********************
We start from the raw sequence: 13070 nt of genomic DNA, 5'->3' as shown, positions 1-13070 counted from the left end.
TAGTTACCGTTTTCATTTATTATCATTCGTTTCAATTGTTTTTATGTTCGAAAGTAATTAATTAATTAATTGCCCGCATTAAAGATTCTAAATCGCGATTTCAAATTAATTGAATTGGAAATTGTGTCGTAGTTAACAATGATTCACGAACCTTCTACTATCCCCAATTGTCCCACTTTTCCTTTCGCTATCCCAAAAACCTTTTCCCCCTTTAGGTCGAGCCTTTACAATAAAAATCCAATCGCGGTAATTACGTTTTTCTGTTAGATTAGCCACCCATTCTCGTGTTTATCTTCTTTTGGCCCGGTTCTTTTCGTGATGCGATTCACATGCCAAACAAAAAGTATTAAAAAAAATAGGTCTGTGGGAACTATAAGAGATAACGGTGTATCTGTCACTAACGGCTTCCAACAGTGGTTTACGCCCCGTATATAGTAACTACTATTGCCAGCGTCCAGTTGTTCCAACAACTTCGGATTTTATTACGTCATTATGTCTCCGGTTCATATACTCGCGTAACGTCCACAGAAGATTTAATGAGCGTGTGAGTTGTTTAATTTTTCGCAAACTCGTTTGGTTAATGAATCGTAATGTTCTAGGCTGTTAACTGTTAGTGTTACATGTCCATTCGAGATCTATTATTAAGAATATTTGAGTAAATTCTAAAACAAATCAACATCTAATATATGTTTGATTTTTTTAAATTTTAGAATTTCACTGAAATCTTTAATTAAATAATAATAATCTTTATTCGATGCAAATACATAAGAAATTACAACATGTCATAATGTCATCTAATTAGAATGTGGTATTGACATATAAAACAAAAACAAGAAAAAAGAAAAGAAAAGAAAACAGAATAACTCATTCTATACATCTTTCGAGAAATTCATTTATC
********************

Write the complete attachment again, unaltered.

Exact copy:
We start from the raw sequence: 13070 nt of genomic DNA, 5'->3' as shown, positions 1-13070 counted from the left end.
TAGTTACCGTTTTCATTTATTATCATTCGTTTCAATTGTTTTTATGTTCGAAAGTAATTAATTAATTAATTGCCCGCATTAAAGATTCTAAATCGCGATTTCAAATTAATTGAATTGGAAATTGTGTCGTAGTTAACAATGATTCACGAACCTTCTACTATCCCCAATTGTCCCACTTTTCCTTTCGCTATCCCAAAAACCTTTTCCCCCTTTAGGTCGAGCCTTTACAATAAAAATCCAATCGCGGTAATTACGTTTTTCTGTTAGATTAGCCACCCATTCTCGTGTTTATCTTCTTTTGGCCCGGTTCTTTTCGTGATGCGATTCACATGCCAAACAAAAAGTATTAAAAAAAATAGGTCTGTGGGAACTATAAGAGATAACGGTGTATCTGTCACTAACGGCTTCCAACAGTGGTTTACGCCCCGTATATAGTAACTACTATTGCCAGCGTCCAGTTGTTCCAACAACTTCGGATTTTATTACGTCATTATGTCTCCGGTTCATATACTCGCGTAACGTCCACAGAAGATTTAATGAGCGTGTGAGTTGTTTAATTTTTCGCAAACTCGTTTGGTTAATGAATCGTAATGTTCTAGGCTGTTAACTGTTAGTGTTACATGTCCATTCGAGATCTATTATTAAGAATATTTGAGTAAATTCTAAAACAAATCAACATCTAATATATGTTTGATTTTTTTAAATTTTAGAATTTCACTGAAATCTTTAATTAAATAATAATAATCTTTATTCGATGCAAATACATAAGAAATTACAACATGTCATAATGTCATCTAATTAGAATGTGGTATTGACATATAAAACAAAAACAAGAAAAAAGAAAAGAAAAGAAAACAGAATAACTCATTCTATACATCTTTCGAGAAATTCATTTATC